I congratulate my right hon. Friend Edward Miliband on securing this timely debate. I have listened to it, and I now feel rather emotional, speaking as a Muslim Member of Parliament. People have talked about refugees, but I will talk, as a Muslim woman, about Islamophobia. As my right hon. Friend Yvette Cooper asked earlier, how do Muslims feel? The words of the President of America go to the heart of every Muslim in the country.
I will start by sharing an experience from this weekend, when I hosted the Jewish Board of Deputies in my office in Bradford. I shared with them a publication from the Holocaust Memorial Day Trust, “Path to Genocide”, which sets out the stages along that path. In stage 1, “classification”:
“The differences between people are not respected. There’s a division of ‘us’
and ‘them’. This can be carried out through the use of stereotypes, or excluding people who are perceived to be different.”
Stage 2 is
“a visual manifestation of hatred. Jews in Nazi occupied Europe were forced to wear yellow stars to show that they were ‘different’.”
In stage 4, “dehumanisation”:
“Those who are perceived as ‘different’
are treated with no form of human right or personal dignity. During the Genocide in Rwanda, Tutsis were referred to as ‘cockroaches’;
the Nazis referred to Jews as ‘vermin’.”
This weekend, I went to the Holocaust memorial service at Bradford cathedral. Rudi Leavor, who leads the Bradford synagogue, shared his story of how he fled Nazi Germany. His father, who was a dentist, took the family away and they fled persecution. As they left on the train, they saw a family on the platform who were the last to wave them off; that family did not survive.
For me, the matter is very personal. It is personal because if my daughter decides to wear a hijab, what are the chances of her not being persecuted? We have seen videos and read news reports of hijabs being ripped off and of women being thrown down steps just because of what they are wearing, and here is the so-called leader of the free world telling us that it is okay to ban Muslims. Donald John Trump says that he is tackling terrorism with his Executive order, but the fact is that the chance of being murdered in the US in a terrorist attack committed by a refugee is one in 3.64 billion each year. More people have been killed in America by gun crime than by people from the countries that have been banned. If the President really wants to save Americans from death, he needs to look at gun crime.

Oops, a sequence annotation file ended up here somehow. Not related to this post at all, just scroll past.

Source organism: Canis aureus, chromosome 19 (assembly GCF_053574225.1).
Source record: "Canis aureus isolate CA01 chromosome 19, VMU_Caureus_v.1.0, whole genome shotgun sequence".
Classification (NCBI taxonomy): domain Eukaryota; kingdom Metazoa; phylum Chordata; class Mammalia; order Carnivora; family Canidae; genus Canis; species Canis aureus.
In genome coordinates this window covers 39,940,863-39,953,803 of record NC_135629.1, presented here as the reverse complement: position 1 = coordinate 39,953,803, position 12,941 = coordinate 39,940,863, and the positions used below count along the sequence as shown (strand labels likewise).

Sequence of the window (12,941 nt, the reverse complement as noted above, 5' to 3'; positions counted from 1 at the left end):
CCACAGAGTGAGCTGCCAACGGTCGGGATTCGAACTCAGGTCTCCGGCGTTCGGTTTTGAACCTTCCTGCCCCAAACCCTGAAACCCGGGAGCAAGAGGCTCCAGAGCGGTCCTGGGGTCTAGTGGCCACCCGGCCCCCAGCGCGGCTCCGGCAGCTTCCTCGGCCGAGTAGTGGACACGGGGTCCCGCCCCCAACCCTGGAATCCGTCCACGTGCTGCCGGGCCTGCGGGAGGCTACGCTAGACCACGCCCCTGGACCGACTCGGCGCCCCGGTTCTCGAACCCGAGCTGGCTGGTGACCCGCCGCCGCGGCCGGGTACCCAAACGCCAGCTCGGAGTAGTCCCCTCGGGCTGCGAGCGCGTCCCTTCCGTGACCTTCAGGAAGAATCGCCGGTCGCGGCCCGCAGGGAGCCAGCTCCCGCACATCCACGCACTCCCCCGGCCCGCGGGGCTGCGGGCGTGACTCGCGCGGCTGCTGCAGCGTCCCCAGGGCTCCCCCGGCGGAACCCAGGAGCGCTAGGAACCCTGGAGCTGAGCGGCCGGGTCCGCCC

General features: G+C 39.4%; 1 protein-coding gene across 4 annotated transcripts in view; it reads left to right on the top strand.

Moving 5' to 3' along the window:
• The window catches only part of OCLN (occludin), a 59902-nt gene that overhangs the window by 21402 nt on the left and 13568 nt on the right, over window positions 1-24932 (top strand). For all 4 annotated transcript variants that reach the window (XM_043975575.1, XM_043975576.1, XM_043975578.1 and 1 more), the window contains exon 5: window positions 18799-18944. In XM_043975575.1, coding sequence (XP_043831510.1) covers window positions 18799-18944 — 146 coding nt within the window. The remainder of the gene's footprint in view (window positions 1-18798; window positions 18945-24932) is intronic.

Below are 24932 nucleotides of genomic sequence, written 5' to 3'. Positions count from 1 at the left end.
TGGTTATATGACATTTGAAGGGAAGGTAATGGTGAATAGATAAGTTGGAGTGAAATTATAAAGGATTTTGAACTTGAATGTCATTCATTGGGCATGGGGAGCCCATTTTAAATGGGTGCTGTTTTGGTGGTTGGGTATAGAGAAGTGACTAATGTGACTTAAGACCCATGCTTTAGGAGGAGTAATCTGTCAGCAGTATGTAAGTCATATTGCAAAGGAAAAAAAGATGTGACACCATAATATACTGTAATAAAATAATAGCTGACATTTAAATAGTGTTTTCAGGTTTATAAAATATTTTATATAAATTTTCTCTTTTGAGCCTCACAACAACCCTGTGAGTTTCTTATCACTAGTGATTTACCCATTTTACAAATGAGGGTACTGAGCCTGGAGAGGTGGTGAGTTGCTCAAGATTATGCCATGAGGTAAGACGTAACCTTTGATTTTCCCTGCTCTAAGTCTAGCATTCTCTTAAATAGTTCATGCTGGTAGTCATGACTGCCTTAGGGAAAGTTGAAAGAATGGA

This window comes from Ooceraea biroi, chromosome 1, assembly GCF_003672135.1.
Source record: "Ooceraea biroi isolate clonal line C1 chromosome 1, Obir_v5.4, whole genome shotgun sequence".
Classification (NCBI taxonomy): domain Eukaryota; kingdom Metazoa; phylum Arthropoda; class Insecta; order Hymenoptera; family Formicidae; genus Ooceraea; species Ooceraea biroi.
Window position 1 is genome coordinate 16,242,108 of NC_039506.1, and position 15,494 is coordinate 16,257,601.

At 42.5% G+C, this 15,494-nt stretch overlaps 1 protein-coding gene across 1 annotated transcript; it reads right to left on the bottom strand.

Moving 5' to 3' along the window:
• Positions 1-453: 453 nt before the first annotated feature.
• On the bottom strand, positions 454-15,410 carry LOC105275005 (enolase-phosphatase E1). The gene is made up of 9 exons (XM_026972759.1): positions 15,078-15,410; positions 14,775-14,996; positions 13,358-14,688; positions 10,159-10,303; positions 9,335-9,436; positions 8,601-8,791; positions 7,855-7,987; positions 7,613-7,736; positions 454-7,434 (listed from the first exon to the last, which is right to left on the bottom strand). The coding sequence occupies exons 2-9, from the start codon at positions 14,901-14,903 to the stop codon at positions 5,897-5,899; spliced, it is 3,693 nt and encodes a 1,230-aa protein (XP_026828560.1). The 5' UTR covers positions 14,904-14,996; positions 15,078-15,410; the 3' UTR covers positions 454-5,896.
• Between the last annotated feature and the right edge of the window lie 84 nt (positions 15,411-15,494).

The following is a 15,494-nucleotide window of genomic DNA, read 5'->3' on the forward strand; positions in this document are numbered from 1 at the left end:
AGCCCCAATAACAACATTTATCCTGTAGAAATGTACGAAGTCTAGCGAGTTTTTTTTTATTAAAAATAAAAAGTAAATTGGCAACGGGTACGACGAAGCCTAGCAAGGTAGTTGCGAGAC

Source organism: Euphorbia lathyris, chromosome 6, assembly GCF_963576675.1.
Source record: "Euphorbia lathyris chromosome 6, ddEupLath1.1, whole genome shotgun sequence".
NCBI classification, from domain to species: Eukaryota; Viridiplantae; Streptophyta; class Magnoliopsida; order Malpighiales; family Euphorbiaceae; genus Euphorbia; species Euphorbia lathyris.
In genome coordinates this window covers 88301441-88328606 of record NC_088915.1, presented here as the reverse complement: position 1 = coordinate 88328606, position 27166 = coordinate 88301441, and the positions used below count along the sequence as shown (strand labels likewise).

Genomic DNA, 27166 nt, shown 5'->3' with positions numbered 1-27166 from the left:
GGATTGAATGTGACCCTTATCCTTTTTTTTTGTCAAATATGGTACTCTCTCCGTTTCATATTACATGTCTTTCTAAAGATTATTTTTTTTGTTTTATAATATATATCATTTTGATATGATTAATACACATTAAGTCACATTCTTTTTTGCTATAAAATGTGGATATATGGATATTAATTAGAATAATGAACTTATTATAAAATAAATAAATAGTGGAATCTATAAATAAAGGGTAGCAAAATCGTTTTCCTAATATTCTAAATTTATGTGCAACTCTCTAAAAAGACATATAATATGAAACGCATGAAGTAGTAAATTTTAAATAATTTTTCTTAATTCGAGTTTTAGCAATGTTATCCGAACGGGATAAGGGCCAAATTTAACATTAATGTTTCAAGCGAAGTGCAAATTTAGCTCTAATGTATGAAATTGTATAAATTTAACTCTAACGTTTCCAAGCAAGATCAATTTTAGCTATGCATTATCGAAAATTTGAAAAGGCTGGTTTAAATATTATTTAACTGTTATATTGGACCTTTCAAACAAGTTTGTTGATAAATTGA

How do American Muslims feel right now? They are as entitled as anyone else to representation by their President, but they are being singled out and victimised by him. What about the 700,000 asylum seekers and 3.25 million refugees who have sought refuge in America since 1975? Having contributed and been accepted, how do they feel about now facing the blame for everything that is wrong? America, the self-proclaimed land of immigrants—proudly and rightly so—now turns its back on those who do not fit the President’s accepted mould, not because they are a threat but because they are deemed to be less worthy than others.
My skin colour is a few shades darker. That does not make me a terrorist, and it does not make me a threat. The colour of their skin does not make the Muslims in this world a threat to America or to western democracy. The thing that poses a threat is the Executive orders issued by the so-called leader of the free world, who incites hatred, demonises Muslims, sees women and others as second-class citizens and courts organisations such as the Ku Klux Klan. That is what creates terrorism—what threatens democracy, the world we live in and our children’s future—not Muslims, and not refugees.
We do not differentiate refugees on the basis of their religion; we support them because they are fleeing persecution and war. They do not choose to leave their homeland or to leave their surroundings. Bradford is a city of sanctuary—I am proud to come from a city of sanctuary—that hosts Syrian refugees. Can hon. Members imagine what they would feel like if we in this House ordered that we would not take any more refugees or any more Syrian refugees? That would fly in the face of what this House stands for.
I am a Muslim from Bradford West, and I have the privilege to stand here today and contribute, as many hon. Members have, but what do we really stand for? Before I get rather emotional, I will finish with the words—the famous words—of Pastor Martin Niemöller:
“First…they came for the socialists, and I did not speak out—because I was not a socialist;
Then they came for the trade unionists, and I did not speak out—because I was not a trade unionist.
Then they came for the Jews, and I did not speak out—because I was not a Jew.
Then they came for me—and there was no one left to speak for me”.
I do not want to be on the wrong side of history when there is another genocide; Srebrenica happened in my lifetime.
Where does the slippery slope really lead when we demonise Muslims and those seeking refuge on our shores? Offering refuge is what being British stands for, and this House cannot abdicate its responsibility and stand silent about what is happening with our closest ally. We must engage with it, and try to stop and reverse this Executive order. We cannot stand by silently: to do so would be the greatest shame of our nation.